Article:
Some time after Magnolia virginiana was introduced to Europe, in 1780, Sir Joseph Banks, who traveled around the Pacific Ocean along with Captain Cook during the later part of the 18th century, brought Magnolia denudate (also known as Yulan magnolia) to Europe. However, most of the magnolia varieties that we see today were only introduced in the 20th century, mainly by two British men named Ernest “Chinese” Wilson and George Forrest. In fact, a number of affluent European horticulturists sponsored George Forrest to undertake plant hunting. In return, these horticulturists became owners of the plants that were sent home by George Forrest. Today, gardeners remember George Forrest with profound gratefulness for the thousands of wonderful plants he collected – especially the magnificent Magnolia campbellii subsp. mollicomata, in addition to its wonderful cultivar “Lanarth”. In 1904, George Forrest brought these plants home with him.
Interestingly, Sir Joseph Hooker was the first to introduce Magnolia campbellii in 1868 and named the plant in honour of Dr. Archibald Campbell, who was the British Empire’s Political Resident in India’s Darjeeling. Though both these magnolias belong to the same species, they are also different because the campbellii subsp mollicomata has its origin in China’s Yunnan province. In addition, it also blossoms at a later period compared to the Magnolia campbellii, which has its origin in the Himalayas.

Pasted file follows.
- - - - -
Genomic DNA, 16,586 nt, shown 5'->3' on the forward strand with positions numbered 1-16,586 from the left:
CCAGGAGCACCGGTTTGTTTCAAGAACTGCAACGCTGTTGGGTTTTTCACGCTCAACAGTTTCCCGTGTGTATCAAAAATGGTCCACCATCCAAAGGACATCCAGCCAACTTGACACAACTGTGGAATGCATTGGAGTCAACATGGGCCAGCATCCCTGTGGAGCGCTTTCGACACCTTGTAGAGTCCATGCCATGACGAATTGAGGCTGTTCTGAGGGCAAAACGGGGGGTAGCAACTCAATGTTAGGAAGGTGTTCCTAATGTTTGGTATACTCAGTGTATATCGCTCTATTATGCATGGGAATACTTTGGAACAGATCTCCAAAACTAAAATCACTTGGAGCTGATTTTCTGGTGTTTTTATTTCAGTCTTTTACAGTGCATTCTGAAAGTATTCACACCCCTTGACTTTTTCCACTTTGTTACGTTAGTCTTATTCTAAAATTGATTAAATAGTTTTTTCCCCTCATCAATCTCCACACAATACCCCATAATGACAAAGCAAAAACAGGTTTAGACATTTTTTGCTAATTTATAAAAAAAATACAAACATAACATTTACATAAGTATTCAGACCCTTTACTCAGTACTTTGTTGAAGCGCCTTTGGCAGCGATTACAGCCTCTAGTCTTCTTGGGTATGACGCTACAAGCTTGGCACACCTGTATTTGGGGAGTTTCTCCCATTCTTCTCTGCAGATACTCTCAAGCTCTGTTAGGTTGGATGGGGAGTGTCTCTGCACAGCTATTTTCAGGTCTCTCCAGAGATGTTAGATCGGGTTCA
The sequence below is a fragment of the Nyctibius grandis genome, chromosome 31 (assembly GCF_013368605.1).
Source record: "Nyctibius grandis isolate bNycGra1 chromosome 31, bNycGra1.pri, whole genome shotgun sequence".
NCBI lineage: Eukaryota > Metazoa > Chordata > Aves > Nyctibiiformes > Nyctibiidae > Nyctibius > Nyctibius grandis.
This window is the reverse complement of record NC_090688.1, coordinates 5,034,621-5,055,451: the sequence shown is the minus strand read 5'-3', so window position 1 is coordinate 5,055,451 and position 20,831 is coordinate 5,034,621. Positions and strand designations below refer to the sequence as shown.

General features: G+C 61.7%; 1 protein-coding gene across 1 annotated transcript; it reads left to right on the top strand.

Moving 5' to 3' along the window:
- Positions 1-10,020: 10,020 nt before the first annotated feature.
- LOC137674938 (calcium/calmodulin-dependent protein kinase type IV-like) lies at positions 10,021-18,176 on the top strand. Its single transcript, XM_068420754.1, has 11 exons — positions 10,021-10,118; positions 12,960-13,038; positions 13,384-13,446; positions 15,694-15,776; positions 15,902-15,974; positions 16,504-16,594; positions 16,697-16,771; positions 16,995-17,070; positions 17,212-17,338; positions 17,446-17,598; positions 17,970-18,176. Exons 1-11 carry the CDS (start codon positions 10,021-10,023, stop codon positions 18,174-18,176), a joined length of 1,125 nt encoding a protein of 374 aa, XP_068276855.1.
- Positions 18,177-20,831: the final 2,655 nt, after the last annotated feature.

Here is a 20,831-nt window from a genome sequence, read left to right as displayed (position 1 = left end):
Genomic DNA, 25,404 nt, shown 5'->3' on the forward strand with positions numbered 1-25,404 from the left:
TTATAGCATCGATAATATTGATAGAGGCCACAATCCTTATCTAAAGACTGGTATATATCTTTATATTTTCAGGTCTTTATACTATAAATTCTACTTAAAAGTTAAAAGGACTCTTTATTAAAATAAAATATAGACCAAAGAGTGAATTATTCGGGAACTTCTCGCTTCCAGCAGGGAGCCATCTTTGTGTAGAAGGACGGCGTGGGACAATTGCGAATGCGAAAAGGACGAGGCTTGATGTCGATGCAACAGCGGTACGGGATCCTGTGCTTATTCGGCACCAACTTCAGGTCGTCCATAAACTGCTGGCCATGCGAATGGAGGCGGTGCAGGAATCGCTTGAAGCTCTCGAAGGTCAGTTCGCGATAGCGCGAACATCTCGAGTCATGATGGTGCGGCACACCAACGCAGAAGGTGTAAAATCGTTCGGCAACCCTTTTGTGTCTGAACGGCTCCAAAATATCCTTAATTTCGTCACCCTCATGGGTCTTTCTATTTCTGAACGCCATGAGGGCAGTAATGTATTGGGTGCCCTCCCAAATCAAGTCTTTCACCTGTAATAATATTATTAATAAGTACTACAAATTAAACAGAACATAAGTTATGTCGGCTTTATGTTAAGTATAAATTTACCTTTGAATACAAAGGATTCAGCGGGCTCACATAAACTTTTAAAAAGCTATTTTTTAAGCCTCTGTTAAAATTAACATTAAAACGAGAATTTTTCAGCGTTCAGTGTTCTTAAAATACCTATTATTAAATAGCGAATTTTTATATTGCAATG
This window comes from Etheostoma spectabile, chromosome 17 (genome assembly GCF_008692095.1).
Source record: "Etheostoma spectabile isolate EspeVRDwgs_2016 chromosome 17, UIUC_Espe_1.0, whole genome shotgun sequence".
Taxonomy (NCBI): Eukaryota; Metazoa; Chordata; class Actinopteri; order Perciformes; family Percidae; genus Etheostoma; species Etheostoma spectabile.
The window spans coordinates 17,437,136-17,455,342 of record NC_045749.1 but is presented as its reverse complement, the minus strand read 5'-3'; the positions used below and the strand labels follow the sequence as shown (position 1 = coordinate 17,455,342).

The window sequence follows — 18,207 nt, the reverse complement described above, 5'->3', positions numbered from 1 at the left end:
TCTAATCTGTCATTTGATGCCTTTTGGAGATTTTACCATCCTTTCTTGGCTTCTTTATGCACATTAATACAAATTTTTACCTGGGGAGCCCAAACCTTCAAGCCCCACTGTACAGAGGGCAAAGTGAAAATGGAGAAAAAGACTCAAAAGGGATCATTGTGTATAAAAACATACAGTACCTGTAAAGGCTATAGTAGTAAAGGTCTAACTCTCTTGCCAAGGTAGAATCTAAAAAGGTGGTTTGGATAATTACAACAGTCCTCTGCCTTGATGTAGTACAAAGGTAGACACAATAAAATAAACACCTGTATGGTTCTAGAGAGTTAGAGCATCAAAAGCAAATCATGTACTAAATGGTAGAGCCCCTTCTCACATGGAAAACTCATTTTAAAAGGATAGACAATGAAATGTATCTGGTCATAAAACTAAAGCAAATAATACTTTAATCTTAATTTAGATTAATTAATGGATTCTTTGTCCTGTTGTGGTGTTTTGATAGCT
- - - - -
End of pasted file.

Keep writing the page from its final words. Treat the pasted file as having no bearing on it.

Like George Forrest, even Ernest Wilson introduced several plants to Europe, counting eight new magnolia species. Currently, the magnolia species introduced by Wilson are grown extensively. The species introduced by him include Magnolia officinalis, Magnolia delavayi, Magnolia dawsoniana, Magnolia sinensis, Magnolia sargentiana, Magnolia wilsonii and Magnolia sargentiana robusta. Ernest Wilson served the Boston-based Arnold Arboretum from 1906 till his tragic death in 1930. In fact, there is no other plant hunter who has introduced such a large number of magnolia species.